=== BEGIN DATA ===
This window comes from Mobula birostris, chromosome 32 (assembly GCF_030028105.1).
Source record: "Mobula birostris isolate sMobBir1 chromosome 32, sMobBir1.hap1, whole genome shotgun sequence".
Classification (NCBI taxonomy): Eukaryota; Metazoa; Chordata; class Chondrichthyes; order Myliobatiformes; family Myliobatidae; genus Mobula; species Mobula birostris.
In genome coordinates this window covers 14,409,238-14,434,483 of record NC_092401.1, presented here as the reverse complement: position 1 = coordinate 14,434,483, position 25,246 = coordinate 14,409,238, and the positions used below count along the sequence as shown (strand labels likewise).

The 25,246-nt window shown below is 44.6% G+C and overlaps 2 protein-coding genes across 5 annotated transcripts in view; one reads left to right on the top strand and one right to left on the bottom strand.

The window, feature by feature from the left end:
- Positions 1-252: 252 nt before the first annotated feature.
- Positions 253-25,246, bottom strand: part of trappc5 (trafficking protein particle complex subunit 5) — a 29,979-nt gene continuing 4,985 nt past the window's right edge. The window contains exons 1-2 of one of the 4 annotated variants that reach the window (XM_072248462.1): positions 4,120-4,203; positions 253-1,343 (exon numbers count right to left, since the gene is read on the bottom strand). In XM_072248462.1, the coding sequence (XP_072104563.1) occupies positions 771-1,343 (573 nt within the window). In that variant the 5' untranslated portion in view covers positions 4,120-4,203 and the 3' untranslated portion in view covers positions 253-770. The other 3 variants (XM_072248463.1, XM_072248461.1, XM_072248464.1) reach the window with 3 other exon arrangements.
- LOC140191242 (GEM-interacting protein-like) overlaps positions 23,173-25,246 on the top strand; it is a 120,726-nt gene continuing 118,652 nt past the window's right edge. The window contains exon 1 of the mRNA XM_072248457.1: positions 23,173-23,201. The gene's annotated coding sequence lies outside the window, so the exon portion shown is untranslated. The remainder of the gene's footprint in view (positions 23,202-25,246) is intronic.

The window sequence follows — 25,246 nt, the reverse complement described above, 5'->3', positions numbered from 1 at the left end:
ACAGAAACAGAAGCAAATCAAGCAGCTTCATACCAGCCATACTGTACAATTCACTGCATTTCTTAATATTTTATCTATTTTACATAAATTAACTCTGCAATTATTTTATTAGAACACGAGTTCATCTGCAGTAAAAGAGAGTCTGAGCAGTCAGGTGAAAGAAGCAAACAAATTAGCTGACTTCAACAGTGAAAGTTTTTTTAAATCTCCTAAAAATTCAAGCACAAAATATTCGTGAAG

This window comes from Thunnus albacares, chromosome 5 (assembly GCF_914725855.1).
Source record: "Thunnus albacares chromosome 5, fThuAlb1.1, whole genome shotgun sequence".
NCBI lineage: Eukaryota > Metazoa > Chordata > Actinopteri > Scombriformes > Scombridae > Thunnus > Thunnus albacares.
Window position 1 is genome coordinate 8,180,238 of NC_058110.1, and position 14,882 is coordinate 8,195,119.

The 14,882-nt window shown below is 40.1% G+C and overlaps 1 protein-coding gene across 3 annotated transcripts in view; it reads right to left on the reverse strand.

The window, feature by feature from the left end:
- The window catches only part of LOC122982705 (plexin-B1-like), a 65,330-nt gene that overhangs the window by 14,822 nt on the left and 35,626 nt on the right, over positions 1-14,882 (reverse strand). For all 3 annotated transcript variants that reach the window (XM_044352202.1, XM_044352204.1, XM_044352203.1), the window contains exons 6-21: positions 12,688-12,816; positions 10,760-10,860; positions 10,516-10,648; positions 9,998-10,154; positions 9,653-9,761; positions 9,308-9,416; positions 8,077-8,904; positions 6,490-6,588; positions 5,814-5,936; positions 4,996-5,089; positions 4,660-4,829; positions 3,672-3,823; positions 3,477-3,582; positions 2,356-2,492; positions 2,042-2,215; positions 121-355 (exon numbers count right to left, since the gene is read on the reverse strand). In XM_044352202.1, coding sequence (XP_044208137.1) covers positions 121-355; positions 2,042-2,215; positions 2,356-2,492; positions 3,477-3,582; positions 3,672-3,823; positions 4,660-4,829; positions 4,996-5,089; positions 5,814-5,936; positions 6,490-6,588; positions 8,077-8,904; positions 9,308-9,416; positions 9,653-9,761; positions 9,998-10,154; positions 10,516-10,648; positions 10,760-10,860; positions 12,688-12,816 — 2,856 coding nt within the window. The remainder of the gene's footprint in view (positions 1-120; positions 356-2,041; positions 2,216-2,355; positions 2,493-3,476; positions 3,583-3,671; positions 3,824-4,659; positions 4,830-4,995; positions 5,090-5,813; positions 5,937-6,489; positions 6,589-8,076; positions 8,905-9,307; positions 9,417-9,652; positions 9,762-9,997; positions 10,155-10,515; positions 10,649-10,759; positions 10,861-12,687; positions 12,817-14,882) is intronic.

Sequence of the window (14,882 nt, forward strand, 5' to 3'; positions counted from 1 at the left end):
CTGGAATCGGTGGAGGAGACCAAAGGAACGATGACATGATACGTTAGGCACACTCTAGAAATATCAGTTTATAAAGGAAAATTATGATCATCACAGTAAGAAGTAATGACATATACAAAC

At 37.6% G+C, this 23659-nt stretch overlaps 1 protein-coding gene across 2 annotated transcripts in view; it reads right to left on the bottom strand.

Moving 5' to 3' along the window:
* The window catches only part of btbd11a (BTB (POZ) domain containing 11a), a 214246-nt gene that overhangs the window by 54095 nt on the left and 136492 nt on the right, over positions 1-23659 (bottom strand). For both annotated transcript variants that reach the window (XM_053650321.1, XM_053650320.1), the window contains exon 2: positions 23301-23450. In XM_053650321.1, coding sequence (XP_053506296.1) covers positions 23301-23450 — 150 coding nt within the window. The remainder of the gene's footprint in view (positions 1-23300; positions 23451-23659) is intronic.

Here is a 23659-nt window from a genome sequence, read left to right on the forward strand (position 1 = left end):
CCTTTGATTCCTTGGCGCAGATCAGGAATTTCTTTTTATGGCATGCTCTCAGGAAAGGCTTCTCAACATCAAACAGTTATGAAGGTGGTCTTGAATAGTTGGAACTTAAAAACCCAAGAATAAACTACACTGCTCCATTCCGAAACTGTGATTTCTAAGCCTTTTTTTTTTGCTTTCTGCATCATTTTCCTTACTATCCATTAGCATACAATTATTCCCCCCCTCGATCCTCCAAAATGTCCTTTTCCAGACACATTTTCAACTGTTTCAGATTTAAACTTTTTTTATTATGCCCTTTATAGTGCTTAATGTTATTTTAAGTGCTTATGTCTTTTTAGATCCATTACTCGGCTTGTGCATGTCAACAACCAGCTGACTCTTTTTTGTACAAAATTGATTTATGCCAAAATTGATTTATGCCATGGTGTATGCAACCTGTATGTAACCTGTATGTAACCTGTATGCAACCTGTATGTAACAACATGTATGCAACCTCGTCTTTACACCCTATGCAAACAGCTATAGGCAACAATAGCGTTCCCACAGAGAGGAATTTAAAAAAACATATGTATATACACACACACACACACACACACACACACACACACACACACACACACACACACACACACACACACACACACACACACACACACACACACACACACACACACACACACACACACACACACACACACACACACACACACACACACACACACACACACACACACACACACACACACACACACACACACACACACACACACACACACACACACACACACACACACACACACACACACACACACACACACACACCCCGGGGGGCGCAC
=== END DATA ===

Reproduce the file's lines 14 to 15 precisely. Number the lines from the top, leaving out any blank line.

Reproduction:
NCBI lineage: Eukaryota > Metazoa > Chordata > Actinopteri > Scombriformes > Scombridae > Thunnus > Thunnus albacares.
Window position 1 is genome coordinate 8,180,238 of NC_058110.1, and position 14,882 is coordinate 8,195,119.